2. Advance organizer (if appropriate) (Please note the correct spelling.  "Advanced" organizer is NOT correct):  This is a technique developed by Joe Novak in which a big idea or the big picture is presented at the beginning of a lesson.  This provides students with "ideational scaffolding" to which they can integrate new concepts.  In some cases such as a lesson using discovery learning, you wouldn't provide an advance organizer.  A good example is the activity where you give students a wire, battery and bulb and ask them to play around with it until they get the bulb to light.  An advance organizer would not be compatible with this activity.  If you were going to do an activity on the classification of living things, an advance organizer might be very helpful so that when students are introduced to lots of different terms they would have a structure to help organize them. )
  3. Describe your procedure step by step (There are many different types of activities you can use.  Some examples are:  lab, lecture, cooperative learning, case-based learning, problem-based learning, computer activities, simulations, field trips, scenarios, project-based learning etc.  In all science lessons you should remember that children are not empty vessels waiting to filled, instead, learners construct knowledge and assimilate it into their existing mental frameworks.  Another principle that is very useful is to use inquiry.  This involves using questions as the basis of a lesson.  Finally, a great way to guide the development of a science lesson is to use the Learning Cycle (developed by Robert Karplus).  There are three stages in the learning cycle:  1)  Exploration of phenomena, 2)  Introduction of terms and concepts, and 3)  Application of the concepts in different and new situations.  This runs counter to traditional lectures where vocabulary and terms are listed on the board during a lecture and then an experiment or activity takes place.  Karplus found it was far more effective to lets students experience something first, and then terms and concepts could be introduced and linked the experiences. )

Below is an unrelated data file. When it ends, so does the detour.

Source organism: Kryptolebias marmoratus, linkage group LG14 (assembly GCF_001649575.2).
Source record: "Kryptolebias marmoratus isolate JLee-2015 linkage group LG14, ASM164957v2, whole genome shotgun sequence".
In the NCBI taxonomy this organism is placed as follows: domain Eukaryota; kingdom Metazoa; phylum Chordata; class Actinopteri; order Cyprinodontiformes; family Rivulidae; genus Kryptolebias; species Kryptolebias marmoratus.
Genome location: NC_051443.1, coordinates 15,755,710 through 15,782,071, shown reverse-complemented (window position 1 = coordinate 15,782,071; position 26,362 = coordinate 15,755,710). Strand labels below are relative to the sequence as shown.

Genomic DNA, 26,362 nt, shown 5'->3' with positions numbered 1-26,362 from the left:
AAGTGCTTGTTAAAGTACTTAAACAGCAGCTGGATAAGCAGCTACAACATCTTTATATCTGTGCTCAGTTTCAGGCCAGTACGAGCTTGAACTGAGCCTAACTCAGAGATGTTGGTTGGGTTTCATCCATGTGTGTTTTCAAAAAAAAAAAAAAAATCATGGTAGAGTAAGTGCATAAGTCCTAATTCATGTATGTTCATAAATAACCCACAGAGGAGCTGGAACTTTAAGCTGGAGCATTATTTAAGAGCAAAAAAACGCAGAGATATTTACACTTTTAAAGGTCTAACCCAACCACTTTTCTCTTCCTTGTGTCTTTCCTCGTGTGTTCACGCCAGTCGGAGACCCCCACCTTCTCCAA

1. Include discussion questions and possible answers at appropriate points in the lesson plan.  (Remember, use different types of questions, especially those that require the use of higher order thinking skills.   Make sure to include possible answers for that new teacher who might be using your lesson plan.  This also applies if students are going to be collecting data.  You should include examples or sample data in your lesson plan.)
  2. Closure  (How are you going to wrap up the lesson?  Are you going to have the students summarize what they have learned?  You can also provide a hint or preview of the next lesson to heighten anticipation, and to make a smoother transition to the next topic.)

Adapatations for students with disabilities:  (How might you adapt this lesson for students with different disabilities, e.g. physical, visually impaired, learning disabled.  You might want to check out SAVI-SELPH for examples.)

Multicultural Connections: (Are there any ways you could integrate different cultures into your lesson? )

Possible ways technology might be incorporated:

Assessment (How would you assess whether the students have accomplished the objectives?  You can use both formative and summative assessments, traditional or alternative assessments)

Extension activities: Provide some suggestions for students who want to learn more on this topic.  These could be activities that could be done at home or online.  

Bibliography/References: (List any useful books, articles, web sites)